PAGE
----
In less than two months, half a million face masks were manufactured by a handful of offenders for use by 30,000 inmates, thousands of corrections officers and other staff of the Virginia Department of Corrections.
At $6.26 a dozen, the face guards have also been purchased by dozens of state agencies, local governments and jails thus far, generating more than $210,000 in sales, according to Virginia Correctional Enterprises, a company that pays the inmates 55 cents to 80 cents an hour for the work.
The VCE inmate/employees also manufacture other types of protective clothing and cleaning supplies used to help curb the spread of COVID-19 behind bars. In addition to protecting health, the Department of Corrections believes work for VCE teaches skills and helps released inmates from committing new crimes.
Inmates take pride in their efforts against the virus, but some are not happy about the circumstances surrounding their work and living conditions, and with what outside critics allege is little more than slave labor.
Shemar Wiggins, 23, a prisoner at the Halifax Correctional Unit, wrote an email to The Times-Dispatch last week with the names of 11 other co-workers said to endorse his complaints.
“My coworkers and me have been making sneeze and cough guards (face mask) for the department of corrections going on 7 weeks and counting,” he explained. “On various occasions we worked 12 hours, 10 hours, 9 hours for 13 days straight and 12 days straight,” he wrote.
According to Wiggins, “We get up in the morning for count, get rushed to breakfast get rushed to work, get worked hard all day and then get rushed back to the building and still don’t eat at the proper time. We’re trying to be law abiding citizens doing humanit[arian] work.”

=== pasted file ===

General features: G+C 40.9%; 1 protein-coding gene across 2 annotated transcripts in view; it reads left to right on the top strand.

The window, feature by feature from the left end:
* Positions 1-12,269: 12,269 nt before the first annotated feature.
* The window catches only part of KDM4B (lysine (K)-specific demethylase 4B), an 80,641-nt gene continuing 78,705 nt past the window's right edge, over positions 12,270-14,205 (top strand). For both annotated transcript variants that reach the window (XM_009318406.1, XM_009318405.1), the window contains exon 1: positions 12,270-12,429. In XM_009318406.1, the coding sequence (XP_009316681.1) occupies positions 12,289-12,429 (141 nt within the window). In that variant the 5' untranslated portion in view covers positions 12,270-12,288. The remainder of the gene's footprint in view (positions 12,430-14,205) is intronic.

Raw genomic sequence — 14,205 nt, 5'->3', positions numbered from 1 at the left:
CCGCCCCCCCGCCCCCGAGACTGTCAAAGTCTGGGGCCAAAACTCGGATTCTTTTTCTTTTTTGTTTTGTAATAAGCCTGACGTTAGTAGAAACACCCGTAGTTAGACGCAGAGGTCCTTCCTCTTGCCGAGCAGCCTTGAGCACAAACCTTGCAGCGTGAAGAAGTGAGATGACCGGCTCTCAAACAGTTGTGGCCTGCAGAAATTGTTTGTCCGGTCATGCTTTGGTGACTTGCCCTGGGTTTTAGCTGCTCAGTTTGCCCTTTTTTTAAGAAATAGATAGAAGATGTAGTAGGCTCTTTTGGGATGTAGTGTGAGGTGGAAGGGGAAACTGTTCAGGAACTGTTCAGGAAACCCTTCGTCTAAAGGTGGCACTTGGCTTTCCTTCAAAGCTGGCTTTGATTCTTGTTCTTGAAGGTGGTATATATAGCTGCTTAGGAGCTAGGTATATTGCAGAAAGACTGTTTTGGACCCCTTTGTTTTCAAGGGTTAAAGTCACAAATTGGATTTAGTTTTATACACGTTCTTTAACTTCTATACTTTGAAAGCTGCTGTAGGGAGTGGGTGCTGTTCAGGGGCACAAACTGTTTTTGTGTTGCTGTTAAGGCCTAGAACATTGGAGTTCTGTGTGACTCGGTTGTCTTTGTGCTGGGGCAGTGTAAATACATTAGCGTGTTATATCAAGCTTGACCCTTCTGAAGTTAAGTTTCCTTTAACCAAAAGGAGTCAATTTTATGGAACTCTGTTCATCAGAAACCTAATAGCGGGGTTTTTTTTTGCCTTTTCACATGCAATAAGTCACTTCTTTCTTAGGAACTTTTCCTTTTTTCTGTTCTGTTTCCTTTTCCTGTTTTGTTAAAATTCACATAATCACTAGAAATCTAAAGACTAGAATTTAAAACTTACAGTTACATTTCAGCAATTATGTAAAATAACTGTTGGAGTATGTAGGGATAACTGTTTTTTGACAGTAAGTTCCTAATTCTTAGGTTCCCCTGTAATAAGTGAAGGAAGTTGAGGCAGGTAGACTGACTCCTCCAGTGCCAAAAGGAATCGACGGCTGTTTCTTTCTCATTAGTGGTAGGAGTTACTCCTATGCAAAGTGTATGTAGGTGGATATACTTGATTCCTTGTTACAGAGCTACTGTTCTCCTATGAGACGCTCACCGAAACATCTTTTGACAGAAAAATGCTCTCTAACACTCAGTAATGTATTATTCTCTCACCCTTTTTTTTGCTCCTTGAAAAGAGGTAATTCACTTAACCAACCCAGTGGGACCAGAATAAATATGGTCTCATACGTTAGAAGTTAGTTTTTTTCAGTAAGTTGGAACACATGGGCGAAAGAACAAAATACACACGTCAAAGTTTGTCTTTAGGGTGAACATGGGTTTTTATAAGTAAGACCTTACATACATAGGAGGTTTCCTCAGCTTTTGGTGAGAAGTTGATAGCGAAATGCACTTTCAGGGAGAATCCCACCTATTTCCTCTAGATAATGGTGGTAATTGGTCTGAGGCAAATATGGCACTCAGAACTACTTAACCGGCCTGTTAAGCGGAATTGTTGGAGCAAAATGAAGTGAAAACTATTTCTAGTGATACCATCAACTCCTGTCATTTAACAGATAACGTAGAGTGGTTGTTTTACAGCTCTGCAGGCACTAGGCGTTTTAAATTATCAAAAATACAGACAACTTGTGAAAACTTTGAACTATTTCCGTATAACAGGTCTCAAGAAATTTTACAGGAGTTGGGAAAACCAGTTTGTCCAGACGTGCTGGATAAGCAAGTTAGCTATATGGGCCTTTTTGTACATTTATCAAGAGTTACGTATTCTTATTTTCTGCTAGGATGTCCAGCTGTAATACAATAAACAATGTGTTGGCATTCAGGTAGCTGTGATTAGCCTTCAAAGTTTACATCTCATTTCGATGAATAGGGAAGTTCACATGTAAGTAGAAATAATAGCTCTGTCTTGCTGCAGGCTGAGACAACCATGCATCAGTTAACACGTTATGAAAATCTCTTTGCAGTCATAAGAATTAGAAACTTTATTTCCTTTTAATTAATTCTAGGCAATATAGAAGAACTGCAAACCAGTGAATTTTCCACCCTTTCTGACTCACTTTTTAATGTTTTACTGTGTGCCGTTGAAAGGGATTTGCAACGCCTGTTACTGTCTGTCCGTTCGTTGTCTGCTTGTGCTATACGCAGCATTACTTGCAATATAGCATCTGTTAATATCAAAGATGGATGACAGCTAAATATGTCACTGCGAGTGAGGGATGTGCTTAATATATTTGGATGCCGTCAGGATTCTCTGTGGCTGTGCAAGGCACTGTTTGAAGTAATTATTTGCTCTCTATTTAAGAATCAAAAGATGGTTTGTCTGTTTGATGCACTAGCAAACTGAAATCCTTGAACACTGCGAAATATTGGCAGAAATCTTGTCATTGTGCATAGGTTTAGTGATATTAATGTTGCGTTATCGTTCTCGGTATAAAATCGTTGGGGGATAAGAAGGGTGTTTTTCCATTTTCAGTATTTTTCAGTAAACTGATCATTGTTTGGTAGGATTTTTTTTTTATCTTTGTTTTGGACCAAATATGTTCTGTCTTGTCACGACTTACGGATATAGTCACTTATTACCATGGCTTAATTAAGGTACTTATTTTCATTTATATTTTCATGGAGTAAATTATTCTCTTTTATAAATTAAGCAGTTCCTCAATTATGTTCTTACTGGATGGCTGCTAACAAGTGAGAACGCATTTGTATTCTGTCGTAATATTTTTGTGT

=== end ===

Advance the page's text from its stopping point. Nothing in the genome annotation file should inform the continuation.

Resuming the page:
Wiggins, who makes 80 cents an hour, does not believe the inmates are being treated fairly or safely.
“We do what we do to help our fellow inmates. Some VCE staff do what they do to help make the company look good,” he contends.
He complained that as long as inmates keep catching the virus, VCE will have to keep making masks. “The only question we have is when or will the virus get into this facility?” He asked, if the virus gets into VCE shops, “who will make these masks?”
“The whole situation is taking a toll on some [of] us mentally especially with the new amendment the governor passed which will not make a big enough impact,” he complained.
Wiggins was referring to a budget amendment proposed by Gov. Ralph Northam and passed by the General Assembly permitting the Department of Corrections to release some inmates with less than a year to serve to thin out the inmate population.
Serving nine years for a robbery and a firearms conviction, Wiggins is not due to be released until January 2022, and therefore is not eligible under the plan.
According to the Department of Corrections, as of Thursday four inmates have died, 12 have been hospitalized and 631 inmates and 71 staff members have thus far tested positive for COVID-19 despite severe measures taken to stop the spread in a population that is often tightly confined.
Among other things, all inmates — in more than 40 facilities, some single or double-celled, others dormitory-style — are required to wear their VCE masks at all times unless instructed to remove it by a staff member.
The department says the VCE sneeze/cough guard mask helps prevent the spread of the virus but should not be worn in place of medical-grade, personal protective equipment masks in situations where more protection is required.
The masks have also been given to every staff member, and they are required to wear the masks unless wearing another form of PPE mask.
The Department of Corrections said the masks made by Wiggins and others have also been ordered by 34 state and local government agencies, including the Office of the Medical Examiner, the Virginia State Police and the Virginia National Guard.
VCE said the masks are made from 2-ply cotton/poly poplin with an outer layer of nylon. The fabric is spread and cut and then “serged” to close the nose area and the outside edge, leaving a gap on the outside to insert the elastic band that holds the mask on. The elastic is inserted into an open side seam and a sewing machine is used to secure it. The threads are trimmed and the masks are then inspected and packed for shipping.